THOUSAND OAKS, Calif. (
) -- When most people make long-shot bets, let's say playing the lottery when the jackpot hits $300 million, slapping down $5 doesn't seem like too big of a wager for what could be a fantastic payday.
, likewise, decides to take a flyer, the biotech giant wagers $425 million. That may seem like a lot of money to place on a bet, and it surely is, but then, Amgen's wallet is stuffed with $17 billion.
Amgen's acquisition of privately held
for $425 million upfront (plus another $575 million in potential future payments) announced Monday is a high-risk bet on a technology that seeks to re-engineer the simple herpes virus into an tumor-killing cancer immunotherapy. Right now, the only approved cancer immunotherapy is
prostate cancer treatment Provenge.
If the BioVex drug works, Amgen's investment will pay for itself because the company will control a novel drug with blockbuster potential as a treatment for skin cancer, but also perhaps head-and-neck and other solid tumor cancers. If BioVex blows up, Amgen wagered and lost less than 3% of its net cash.
Amgen and its shareholders don't need to wait very long for the BioVex bet to read out. The BioVex drug, known as OncoVex, is nearly through a pivotal phase III study in skin cancer with results expected in the second half of the year. A second phase III study in head-and-neck cancer is also underway.
In a phone interview Tuesday, Amgen's top scientist Roger Perlmutter acknowledged buying BioVex is a surprising and somewhat risky move for Amgen, especially given skepticism he's expressed publicly about cancer immunotherapy in general.
Why is BioVex any different?
"What impresses me about about BioVex is the firm scientific approach the company has taken in engineering the virus but also the responses seen to date
in clinical trials," said Perlmutter, who oversees Amgen's entire research and development team. Amgen spent $2.9 billion on R&D last year.
OncoVex is an oncolytic (cancer-killing) virus that started as a simple herpes virus (the kind that causes cold sores) but was genetically re-engineered in the lab to seek out and invade fast-growing cancer cells. The virus is designed to leave healthy cells, which don't divide as fast, alone.
Once OncoVex invades a cancer cell, it does what viruses typically do, hijack the cell's replication mechanics and starts making lots and lots of copies of itself. All these viral copies cause the cancer cell to burst and die.
On its own, this cell-bursting technique isn't enough to turn OncoVex into a viable cancer treatment, so BioVex scientists made two other alterations to the herpes virus used to create OncoVex.
First, a gene was removed from the virus that typically makes it invisible to a patient's immune system. With that gene gone, a patient's immune system is alerted when OncoVex starts replicating and bursting cancer cells.
Second, a gene was inserted into the virus to produce a protein called GM-CSF that puts the immune system into a state of high alert. Now, immune system can more easily find the modified herpes virus (OncoVex) inside tumor cells and mount a vigorous attack.
Doctors inject OncoVex directly into tumors unlike most cancer drugs that are administered orally (as a pill) or intravenously into a vein. Perlmutter says BioVex wouldn't have been worth Amgen's investment if OncoVex proved capable of only eliminating tumors via direct injection. The tumor burden in advanced cancer patients, especially those with skin cancer, is too great to treat them effectively.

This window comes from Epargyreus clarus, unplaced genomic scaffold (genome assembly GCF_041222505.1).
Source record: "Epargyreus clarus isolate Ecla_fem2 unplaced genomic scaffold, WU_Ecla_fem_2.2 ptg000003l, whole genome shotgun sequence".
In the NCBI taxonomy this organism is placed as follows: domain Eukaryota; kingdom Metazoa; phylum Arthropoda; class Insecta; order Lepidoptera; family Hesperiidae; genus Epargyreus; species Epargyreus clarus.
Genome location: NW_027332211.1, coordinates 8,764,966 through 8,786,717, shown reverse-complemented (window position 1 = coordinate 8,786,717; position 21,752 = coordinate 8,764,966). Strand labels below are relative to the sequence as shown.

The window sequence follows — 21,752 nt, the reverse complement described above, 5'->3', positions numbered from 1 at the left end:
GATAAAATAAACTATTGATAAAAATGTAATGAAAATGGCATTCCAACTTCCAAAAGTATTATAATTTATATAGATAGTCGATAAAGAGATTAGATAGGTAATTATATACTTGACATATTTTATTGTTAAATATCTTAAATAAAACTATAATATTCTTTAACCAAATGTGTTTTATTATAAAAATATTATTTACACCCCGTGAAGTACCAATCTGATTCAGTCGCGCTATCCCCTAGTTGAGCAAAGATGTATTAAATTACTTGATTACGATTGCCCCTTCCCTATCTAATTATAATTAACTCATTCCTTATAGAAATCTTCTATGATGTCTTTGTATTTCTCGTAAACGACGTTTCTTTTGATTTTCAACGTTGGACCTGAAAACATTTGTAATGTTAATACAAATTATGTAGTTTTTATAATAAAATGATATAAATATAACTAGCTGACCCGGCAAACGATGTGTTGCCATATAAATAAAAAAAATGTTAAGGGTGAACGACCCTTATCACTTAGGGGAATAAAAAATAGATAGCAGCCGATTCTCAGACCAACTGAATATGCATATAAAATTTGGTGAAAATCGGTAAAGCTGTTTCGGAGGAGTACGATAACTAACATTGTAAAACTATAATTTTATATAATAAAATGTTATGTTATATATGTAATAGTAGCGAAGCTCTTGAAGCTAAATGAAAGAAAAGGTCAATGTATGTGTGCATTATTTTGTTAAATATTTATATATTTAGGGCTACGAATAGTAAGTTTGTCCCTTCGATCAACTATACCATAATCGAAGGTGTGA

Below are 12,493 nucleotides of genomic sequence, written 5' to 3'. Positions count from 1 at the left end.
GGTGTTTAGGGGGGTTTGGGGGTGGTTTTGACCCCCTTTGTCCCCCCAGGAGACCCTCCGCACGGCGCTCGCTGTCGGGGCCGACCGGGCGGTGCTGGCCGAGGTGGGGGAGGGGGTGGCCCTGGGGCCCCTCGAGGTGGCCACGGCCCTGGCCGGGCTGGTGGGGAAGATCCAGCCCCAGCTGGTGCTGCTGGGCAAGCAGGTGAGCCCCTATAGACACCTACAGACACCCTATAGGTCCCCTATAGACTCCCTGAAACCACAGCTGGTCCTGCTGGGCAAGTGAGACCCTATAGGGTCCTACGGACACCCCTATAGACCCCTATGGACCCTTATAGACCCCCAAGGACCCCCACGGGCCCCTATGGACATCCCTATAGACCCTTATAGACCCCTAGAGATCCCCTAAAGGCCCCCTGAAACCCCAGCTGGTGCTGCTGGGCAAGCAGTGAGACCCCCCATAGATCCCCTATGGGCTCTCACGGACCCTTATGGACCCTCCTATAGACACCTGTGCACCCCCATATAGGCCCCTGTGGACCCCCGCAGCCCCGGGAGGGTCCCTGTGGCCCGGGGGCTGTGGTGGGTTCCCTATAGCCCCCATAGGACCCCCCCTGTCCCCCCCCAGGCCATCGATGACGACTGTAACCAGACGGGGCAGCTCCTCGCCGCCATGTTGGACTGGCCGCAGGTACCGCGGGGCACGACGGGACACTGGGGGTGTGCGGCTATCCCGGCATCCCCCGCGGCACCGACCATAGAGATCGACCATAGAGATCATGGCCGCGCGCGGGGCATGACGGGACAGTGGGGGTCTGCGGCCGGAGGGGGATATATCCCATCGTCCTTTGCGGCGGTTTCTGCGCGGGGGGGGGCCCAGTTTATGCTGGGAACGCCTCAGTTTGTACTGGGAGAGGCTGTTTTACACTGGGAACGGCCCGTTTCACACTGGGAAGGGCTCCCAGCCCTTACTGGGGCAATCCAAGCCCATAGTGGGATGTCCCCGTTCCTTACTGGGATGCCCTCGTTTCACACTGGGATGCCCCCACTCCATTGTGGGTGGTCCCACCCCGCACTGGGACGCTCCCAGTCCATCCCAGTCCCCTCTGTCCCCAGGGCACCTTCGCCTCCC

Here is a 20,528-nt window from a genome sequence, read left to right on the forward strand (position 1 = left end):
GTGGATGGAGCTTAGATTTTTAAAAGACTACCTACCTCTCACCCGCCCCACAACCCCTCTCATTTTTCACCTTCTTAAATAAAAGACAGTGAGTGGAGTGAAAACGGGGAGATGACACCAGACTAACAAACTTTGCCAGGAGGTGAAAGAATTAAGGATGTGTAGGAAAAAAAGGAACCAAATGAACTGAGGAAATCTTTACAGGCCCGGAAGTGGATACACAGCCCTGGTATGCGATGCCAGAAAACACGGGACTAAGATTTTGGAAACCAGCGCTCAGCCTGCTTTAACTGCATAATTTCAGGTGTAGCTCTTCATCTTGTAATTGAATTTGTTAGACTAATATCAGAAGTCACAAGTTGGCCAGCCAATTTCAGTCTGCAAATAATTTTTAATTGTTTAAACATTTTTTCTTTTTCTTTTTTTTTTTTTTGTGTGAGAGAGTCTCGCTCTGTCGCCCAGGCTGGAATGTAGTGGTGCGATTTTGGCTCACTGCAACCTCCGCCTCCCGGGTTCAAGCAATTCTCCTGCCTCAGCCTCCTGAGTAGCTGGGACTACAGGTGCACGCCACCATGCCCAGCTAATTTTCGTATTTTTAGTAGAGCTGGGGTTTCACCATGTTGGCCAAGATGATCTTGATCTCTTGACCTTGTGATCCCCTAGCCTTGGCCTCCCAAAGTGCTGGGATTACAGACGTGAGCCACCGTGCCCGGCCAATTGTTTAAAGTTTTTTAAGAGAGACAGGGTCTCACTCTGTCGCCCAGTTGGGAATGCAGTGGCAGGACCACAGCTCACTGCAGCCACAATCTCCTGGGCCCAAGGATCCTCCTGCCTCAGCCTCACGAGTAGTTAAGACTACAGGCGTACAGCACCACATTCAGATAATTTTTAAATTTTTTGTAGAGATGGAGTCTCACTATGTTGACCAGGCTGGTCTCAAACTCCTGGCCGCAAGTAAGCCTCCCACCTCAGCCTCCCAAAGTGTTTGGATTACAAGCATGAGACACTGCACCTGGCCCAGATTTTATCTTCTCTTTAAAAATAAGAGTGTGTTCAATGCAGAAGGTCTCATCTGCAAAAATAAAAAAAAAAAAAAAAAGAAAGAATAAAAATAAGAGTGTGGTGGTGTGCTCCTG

OncoVex, however, appears to activate a patient's immune system enough to target and eliminate tumors that are not directed injected. This so-called off-target or systemic response is what grabbed Perlmutter's attention and ultimately led to Amgen's decision to acquire BioVex.
"You can't make up these data. We are seeing tumor masses disappear that were not injected," he said.
In a phase II study that enrolled 50 patients with advanced skin cancer, treatment with OncoVex led to a 26% response rate, including eight patients with complete response (total elimination) of their cancer. Twelve of the 13 objective responses lasted for more than 6 months and the one-year survival rate for all patients was 58%.
That compares to a one-year survival rate of 25% from a meta-analysis of 2,100 skin cancer patients in 42 phase II trials.
The OncoVex phase II study was presented at the American Society of Clinical Oncology annual meeting in June 2009 and published in the Journal of Clinical Oncology in December 2009.
OncoVex phase III data look like the phase II data, with approximately 20% of patients achieving a durable complete response, that would be remarkable result and something important for patients with metastatic melanoma," said Perlmutter.
Yet Perlmutter, while excited about the prospects for OncoVex, concedes that the phase II study was small and may not presage positive results from the phase III study.
"We all know that phase II data imperfectly predict what will happen in phase III," he says. Skin cancer case histories, in particular, are rife with patients whose tumors spontaneously disappear, so OncoVex's efficacy won't be proven until data from the phase III study is compiled, Perlmutter added.
That phase III study is nearly fully enrolled with 360 advanced skin cancer patients who are being treated with either OncoVex or GM-CSF. The study's primary endpoint is durable objective response (maintained for at least six months.)
Results are expected later this year, at which time we'll know if Amgen picked a winning lottery ticket.
One more note:
, an independent drug company not affiliated at all with Amgen but which is developing its own cancer-killing viral-based vaccine, may also benefit as investors seek an ancillary stock play should the OncoVex skin study read out positive.
--Written by Adam Feuerstein in Boston.
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